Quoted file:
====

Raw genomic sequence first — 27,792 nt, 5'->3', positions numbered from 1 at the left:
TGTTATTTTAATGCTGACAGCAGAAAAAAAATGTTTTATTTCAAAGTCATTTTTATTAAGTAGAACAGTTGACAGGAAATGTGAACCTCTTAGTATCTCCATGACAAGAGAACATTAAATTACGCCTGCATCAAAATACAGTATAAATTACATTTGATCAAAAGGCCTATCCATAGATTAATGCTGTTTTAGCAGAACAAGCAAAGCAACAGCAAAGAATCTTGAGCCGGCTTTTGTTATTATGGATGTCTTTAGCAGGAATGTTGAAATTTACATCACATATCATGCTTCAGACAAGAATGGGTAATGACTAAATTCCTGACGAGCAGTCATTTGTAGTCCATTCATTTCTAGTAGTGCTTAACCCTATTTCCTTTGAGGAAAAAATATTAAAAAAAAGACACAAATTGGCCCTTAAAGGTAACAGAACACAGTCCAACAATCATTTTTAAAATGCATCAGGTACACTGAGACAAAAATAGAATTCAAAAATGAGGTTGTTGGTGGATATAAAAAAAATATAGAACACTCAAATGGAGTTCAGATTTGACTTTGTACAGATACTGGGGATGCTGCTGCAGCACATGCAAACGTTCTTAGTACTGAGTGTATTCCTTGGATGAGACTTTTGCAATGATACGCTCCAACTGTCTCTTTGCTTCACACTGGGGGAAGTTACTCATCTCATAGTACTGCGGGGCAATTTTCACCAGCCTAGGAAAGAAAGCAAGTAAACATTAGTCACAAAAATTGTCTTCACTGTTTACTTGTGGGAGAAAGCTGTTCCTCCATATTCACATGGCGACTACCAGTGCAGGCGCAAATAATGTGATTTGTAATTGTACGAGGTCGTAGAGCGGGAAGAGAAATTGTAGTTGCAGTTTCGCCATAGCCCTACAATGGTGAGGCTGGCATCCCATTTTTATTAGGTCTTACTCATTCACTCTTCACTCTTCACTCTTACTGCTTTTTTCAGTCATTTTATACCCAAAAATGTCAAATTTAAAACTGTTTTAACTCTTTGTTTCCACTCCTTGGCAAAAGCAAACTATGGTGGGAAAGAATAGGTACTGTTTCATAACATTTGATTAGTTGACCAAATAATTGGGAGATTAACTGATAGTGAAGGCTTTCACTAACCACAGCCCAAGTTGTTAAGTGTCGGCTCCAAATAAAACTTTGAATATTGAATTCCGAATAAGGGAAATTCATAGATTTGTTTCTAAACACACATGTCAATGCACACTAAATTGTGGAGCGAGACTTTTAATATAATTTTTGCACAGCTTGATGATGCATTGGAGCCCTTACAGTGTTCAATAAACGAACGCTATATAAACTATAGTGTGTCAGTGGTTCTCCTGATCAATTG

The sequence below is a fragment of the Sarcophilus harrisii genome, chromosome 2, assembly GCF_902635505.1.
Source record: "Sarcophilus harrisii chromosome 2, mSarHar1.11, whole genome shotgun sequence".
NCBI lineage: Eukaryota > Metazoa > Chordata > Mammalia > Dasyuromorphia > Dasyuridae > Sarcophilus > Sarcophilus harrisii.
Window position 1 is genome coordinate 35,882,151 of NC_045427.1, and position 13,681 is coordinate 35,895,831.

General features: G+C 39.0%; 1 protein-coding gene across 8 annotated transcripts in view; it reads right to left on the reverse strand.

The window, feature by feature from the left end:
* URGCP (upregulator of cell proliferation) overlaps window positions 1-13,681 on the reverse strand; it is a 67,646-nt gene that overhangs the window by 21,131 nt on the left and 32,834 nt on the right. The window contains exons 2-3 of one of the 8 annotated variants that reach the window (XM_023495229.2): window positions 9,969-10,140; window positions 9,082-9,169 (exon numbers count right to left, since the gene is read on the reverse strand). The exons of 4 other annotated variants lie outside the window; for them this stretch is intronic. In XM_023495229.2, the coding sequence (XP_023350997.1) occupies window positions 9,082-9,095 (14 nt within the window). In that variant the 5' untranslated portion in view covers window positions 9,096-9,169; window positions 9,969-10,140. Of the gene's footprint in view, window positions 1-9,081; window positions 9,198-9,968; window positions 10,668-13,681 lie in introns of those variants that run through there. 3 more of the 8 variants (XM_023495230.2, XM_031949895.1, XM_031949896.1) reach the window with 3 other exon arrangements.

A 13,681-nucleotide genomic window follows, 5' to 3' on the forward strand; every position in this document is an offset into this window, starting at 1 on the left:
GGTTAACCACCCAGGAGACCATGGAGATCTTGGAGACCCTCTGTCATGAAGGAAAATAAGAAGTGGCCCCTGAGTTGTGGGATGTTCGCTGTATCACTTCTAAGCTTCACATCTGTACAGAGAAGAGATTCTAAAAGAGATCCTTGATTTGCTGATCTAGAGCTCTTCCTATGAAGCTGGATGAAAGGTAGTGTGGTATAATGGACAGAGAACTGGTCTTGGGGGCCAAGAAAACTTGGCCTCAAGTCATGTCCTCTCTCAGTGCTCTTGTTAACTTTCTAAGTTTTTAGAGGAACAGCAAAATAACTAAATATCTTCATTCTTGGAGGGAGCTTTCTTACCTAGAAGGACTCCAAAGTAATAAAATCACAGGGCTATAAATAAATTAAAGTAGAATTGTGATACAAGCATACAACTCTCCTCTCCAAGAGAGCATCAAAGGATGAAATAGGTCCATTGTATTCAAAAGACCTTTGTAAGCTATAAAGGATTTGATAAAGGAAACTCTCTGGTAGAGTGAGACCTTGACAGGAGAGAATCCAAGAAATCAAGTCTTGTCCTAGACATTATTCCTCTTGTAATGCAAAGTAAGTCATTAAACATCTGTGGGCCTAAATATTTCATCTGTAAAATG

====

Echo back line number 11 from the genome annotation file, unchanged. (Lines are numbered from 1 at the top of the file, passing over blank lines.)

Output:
GGTTAACCACCCAGGAGACCATGGAGATCTTGGAGACCCTCTGTCATGAAGGAAAATAAGAAGTGGCCCCTGAGTTGTGGGATGTTCGCTGTATCACTTCTAAGCTTCACATCTGTACAGAGAAGAGATTCTAAAAGAGATCCTTGATTTGCTGATCTAGAGCTCTTCCTATGAAGCTGGATGAAAGGTAGTGTGGTATAATGGACAGAGAACTGGTCTTGGGGGCCAAGAAAACTTGGCCTCAAGTCATGTCCTCTCTCAGTGCTCTTGTTAACTTTCTAAGTTTTTAGAGGAACAGCAAAATAACTAAATATCTTCATTCTTGGAGGGAGCTTTCTTACCTAGAAGGACTCCAAAGTAATAAAATCACAGGGCTATAAATAAATTAAAGTAGAATTGTGATACAAGCATACAACTCTCCTCTCCAAGAGAGCATCAAAGGATGAAATAGGTCCATTGTATTCAAAAGACCTTTGTAAGCTATAAAGGATTTGATAAAGGAAACTCTCTGGTAGAGTGAGACCTTGACAGGAGAGAATCCAAGAAATCAAGTCTTGTCCTAGACATTATTCCTCTTGTAATGCAAAGTAAGTCATTAAACATCTGTGGGCCTAAATATTTCATCTGTAAAATG